Uber joins other employers in asking to monitor telecommuting employees

Uber joins other employers in asking to monitor telecommuting employees

Uber asked to keep an eye on its employees who work from home.

Photo: by Hollie Adams / Getty Images). / Getty Images

Uber has just requested permission for video surveillance of its workers who perform remote tasks, both in their houses and in the rooms if it is the case.

This should not be a problem for any Uber employee since they sign a contract that allows the company to install cameras in personal spaces.

With the increase in telecommuting, as a consequence of the pandemic, This activity has become common in large companies due to the need to supervise their staff during rest hours and work performance.

Even some computers have an idle detector installed to remind the employee of how long the work program has not been operating.

This type of surveillance is especially for those large companies that employ people all over the world for call center work. The multinational Teleperformance is one of them and since the beginning of the pandemic it has tested how far it can go with surveillance of employees.

Uber is not the first company to request this service, for now it joins large companies like Apple, Amazon already do it. Some of the services requested from Teleperformance even include fingerprint data to verify that only the corresponding employee operates at the scheduled time.

Meanwhile, Uber has decided not to observe the entire workforce as such but has informed that only some employees will be subject to the new policies.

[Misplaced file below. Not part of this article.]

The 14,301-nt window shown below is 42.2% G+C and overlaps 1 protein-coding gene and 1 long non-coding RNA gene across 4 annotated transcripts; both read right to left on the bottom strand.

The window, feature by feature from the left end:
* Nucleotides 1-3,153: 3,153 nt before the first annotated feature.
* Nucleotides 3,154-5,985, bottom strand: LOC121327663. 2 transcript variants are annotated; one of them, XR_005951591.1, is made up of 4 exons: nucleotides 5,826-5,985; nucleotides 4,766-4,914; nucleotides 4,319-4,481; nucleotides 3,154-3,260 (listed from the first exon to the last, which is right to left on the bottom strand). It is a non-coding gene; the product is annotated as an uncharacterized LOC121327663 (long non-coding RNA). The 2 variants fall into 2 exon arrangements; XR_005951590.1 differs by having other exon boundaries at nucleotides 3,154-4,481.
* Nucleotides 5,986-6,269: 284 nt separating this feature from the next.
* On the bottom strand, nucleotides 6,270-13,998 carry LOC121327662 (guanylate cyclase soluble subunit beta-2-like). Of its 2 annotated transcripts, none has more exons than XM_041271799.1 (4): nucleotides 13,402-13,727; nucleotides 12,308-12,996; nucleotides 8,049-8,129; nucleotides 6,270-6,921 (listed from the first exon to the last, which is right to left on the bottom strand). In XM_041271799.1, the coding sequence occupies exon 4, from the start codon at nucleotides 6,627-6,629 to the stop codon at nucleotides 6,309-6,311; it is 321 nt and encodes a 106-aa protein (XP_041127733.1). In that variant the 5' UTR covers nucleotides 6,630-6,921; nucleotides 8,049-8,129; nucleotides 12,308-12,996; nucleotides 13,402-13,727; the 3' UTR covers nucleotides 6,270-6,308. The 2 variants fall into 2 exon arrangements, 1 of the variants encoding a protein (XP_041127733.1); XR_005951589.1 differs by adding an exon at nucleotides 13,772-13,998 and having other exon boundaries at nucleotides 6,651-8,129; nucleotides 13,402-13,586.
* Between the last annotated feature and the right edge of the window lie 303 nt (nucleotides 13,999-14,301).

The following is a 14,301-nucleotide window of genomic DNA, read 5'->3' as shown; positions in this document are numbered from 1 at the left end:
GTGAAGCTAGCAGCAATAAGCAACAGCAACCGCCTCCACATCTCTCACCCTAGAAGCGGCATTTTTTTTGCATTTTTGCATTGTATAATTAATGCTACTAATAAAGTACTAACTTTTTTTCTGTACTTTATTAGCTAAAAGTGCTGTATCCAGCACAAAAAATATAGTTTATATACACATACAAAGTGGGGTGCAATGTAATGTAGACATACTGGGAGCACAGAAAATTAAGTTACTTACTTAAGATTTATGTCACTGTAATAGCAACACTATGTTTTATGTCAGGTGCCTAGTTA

Uber explained to NBC News that the reason that leads them to request this type of surveillance is above all for call center staff who have access to customers’ credit cards and very specific travel details.

We recall that most of these US companies, even before the pandemic, have remote workers all over the world, especially in Latin America.

Some workers have been uncomfortable with this regulation, since many of those who work night shifts sometimes work from their rooms, a place that they also share with their husbands or wives.

In the United States, despite all existing regulations, no law prevents surveillance of employees, although an amendment can protect against registration, although there are regulations that do not apply to private companies.

When the pandemic began, many companies had to organize to be able to monitor labor productivity and track whether workers were meeting their working hours.

A few weeks ago Uber faced serious complaints from its drivers, who came together to demand better working conditions, better wages and other legal protections. This was reported by the drivers association Rideshare Drivers United.


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